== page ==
A reprinted article on hand, originally appearing in the New York Times of March 7, 1879, chronicled a criminal trial in which Schwab was the defendant. He had been arrested at 50 East First on July 22, 1878, accused with dispensing alcoholic beverages at his Beer-hole shortly after the clock turned midnight and ticked over in to that early Sunday morning. Arrested at 12:15 am, Schwab was charged with a violation of Sunday closure laws—aka “blue laws”—a sign of churches’ influence on local regulations, which were still on the books in many municipalities well in to the twentieth century. Hearing the case, a three-judge panel found in Schwab’s favor, pointing out that the law as written forbade the serving of alcoholic beverages between one o’clock and five o’clock in the morning, and made no mention of midnight as the cut-off. Schwab was acquitted and the judges ordered court costs to be paid to him by the arresting officers. A pretty big win for the activist who not only kept beer taps in his establishment, but also operated a printing press with which he issued broadsides and political pamphlets in service of the causes embraced by Emma Goldman and other radicals of the time. The plaque about Schwab at 50 East First Street relates a friendship he shared with keen misanthropic writer Ambrose Bierce, a writer primarily identified with San Francisco, whose later disappearance during the Mexican War remains a mystery. I was unaware he had spent time in NYC.Schwab plaque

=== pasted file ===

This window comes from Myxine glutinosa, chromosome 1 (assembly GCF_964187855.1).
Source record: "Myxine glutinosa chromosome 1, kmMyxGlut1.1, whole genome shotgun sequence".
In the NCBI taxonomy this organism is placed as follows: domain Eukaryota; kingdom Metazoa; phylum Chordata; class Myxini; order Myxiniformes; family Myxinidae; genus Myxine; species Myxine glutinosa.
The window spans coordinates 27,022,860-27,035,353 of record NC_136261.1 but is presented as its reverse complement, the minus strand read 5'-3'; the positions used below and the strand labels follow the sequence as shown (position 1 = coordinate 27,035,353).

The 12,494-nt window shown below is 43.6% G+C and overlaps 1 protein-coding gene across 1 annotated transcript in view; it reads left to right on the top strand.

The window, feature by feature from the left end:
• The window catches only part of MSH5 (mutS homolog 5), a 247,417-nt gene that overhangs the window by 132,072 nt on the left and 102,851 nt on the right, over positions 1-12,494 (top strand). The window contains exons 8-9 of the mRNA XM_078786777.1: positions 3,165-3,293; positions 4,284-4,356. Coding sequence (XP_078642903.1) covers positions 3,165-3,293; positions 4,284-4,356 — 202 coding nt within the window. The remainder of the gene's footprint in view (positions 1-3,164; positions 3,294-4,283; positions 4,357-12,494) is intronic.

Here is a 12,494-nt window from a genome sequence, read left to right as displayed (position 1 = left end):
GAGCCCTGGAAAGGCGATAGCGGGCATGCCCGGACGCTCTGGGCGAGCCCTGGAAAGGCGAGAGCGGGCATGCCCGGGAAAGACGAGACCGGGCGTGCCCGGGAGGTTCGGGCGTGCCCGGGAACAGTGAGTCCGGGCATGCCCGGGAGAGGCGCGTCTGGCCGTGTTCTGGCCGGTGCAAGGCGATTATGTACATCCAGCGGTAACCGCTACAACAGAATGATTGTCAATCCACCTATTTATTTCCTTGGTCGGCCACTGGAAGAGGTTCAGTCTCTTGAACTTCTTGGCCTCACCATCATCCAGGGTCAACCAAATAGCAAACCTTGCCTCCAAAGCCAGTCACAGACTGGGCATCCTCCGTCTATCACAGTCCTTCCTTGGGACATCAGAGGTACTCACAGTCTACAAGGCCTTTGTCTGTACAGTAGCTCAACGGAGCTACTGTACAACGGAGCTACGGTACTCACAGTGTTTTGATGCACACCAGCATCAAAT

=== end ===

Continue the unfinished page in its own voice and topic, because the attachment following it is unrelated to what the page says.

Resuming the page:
Cay Sophie Rabinowitz and Austin Thomas presented all this lore alongside the works of Peter Dreher in an adroit blend of hitherto hidden history and adventuresome aesthetics. I look forward to attending other events at OSMOS Address—where Rabinowitz told us she plans to set up a printing press—and at shows put on by Austin Thomas of Pocket Utopia. Kyle and I also enjoyed meeting longtime residents of 50 East First Street, artists Christin Couture and William Hoise, keen appreciators of nineteenth century aesthetics and collectors of objects and antiques from the era.